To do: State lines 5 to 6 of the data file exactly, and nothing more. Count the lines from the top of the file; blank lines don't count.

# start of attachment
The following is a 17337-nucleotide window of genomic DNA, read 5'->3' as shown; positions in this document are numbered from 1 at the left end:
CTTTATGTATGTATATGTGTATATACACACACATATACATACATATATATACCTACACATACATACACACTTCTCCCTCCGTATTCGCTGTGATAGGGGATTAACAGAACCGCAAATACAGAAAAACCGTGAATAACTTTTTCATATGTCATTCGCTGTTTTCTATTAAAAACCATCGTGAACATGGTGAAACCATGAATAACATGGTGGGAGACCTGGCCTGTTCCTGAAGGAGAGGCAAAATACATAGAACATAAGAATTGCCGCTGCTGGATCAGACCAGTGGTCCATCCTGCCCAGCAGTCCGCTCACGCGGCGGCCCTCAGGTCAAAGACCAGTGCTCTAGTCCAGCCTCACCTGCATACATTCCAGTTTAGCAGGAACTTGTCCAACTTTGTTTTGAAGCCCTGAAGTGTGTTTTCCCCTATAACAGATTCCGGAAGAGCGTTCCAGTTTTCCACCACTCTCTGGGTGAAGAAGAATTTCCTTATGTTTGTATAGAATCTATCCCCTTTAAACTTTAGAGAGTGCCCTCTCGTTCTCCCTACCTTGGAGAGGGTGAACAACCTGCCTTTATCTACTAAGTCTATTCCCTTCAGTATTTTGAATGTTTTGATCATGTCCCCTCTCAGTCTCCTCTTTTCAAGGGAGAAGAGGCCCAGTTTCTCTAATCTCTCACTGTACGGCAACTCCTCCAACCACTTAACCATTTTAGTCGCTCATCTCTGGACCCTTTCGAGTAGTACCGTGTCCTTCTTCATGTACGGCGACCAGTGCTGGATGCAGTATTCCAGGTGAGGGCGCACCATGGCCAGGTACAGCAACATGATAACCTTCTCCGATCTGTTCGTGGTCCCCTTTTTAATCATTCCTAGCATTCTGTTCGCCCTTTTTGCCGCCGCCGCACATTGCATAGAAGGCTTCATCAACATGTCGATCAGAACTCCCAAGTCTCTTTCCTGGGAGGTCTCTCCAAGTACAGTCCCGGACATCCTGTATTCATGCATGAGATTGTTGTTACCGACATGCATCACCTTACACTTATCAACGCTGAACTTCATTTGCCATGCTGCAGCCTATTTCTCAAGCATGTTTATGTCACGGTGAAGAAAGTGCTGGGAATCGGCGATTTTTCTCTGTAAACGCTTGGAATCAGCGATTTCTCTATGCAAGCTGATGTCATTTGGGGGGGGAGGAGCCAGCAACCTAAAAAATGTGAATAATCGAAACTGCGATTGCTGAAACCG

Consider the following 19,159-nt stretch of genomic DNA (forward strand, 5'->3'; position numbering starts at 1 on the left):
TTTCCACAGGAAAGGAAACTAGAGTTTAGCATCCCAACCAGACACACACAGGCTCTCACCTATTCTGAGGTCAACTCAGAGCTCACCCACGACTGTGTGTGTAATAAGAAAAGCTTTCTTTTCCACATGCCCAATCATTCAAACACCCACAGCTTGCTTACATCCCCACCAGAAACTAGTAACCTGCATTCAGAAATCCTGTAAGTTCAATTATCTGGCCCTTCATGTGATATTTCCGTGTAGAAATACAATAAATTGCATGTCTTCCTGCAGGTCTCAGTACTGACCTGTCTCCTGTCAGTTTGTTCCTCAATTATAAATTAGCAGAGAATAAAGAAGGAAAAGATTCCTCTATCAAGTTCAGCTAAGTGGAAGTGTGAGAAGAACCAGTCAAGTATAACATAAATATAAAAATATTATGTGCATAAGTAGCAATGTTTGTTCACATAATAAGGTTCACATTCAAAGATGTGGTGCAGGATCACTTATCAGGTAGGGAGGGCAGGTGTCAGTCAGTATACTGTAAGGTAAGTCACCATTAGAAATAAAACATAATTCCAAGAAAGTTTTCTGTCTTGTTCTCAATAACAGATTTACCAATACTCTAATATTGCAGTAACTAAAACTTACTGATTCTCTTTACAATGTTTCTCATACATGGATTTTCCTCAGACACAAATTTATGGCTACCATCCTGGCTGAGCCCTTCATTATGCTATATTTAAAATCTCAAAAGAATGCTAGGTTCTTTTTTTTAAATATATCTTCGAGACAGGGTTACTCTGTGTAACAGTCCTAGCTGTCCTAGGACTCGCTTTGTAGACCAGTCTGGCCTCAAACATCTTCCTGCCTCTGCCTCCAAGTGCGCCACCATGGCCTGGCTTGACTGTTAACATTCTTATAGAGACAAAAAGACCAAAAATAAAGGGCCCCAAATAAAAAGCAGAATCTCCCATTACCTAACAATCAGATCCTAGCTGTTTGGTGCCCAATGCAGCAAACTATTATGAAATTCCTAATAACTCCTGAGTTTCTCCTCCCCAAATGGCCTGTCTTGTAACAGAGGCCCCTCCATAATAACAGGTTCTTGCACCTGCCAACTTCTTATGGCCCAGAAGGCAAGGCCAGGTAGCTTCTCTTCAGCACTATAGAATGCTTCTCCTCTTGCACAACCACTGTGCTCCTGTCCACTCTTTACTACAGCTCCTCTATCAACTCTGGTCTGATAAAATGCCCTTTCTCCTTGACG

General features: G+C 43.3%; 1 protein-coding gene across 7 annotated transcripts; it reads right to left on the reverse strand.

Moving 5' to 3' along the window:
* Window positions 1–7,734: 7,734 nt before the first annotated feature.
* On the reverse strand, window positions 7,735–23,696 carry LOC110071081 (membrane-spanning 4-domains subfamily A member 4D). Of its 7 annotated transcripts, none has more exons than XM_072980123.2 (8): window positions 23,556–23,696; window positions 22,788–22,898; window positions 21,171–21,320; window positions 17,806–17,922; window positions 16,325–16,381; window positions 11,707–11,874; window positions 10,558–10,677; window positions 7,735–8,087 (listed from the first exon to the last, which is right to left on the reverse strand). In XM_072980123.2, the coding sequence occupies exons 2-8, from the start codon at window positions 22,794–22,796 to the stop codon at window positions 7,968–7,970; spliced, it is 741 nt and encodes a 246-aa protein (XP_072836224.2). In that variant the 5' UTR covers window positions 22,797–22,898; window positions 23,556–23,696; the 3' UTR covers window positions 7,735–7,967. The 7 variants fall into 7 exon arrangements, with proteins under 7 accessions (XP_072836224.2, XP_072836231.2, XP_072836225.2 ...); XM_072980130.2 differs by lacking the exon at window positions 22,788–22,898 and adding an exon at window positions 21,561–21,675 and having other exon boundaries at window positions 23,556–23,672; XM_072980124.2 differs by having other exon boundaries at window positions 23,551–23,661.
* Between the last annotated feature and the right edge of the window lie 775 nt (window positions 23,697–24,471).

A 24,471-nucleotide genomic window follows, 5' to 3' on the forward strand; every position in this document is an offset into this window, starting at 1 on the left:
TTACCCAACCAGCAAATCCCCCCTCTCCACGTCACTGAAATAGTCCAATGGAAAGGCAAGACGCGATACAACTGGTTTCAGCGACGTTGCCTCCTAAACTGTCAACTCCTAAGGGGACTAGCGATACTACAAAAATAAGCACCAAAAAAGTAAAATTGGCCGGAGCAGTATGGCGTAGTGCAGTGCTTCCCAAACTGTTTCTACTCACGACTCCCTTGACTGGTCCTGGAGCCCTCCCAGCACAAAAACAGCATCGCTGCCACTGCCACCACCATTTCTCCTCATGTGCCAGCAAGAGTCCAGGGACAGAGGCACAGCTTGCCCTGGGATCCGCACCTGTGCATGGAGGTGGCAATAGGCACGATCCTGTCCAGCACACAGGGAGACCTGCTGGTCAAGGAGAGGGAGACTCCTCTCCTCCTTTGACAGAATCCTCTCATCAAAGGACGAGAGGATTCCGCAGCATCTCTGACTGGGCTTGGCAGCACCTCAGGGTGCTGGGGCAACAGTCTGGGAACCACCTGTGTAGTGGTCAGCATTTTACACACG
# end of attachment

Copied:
General features: G+C 43.3%; 1 protein-coding gene across 7 annotated transcripts; it reads right to left on the reverse strand.

Moving 5' to 3' along the window: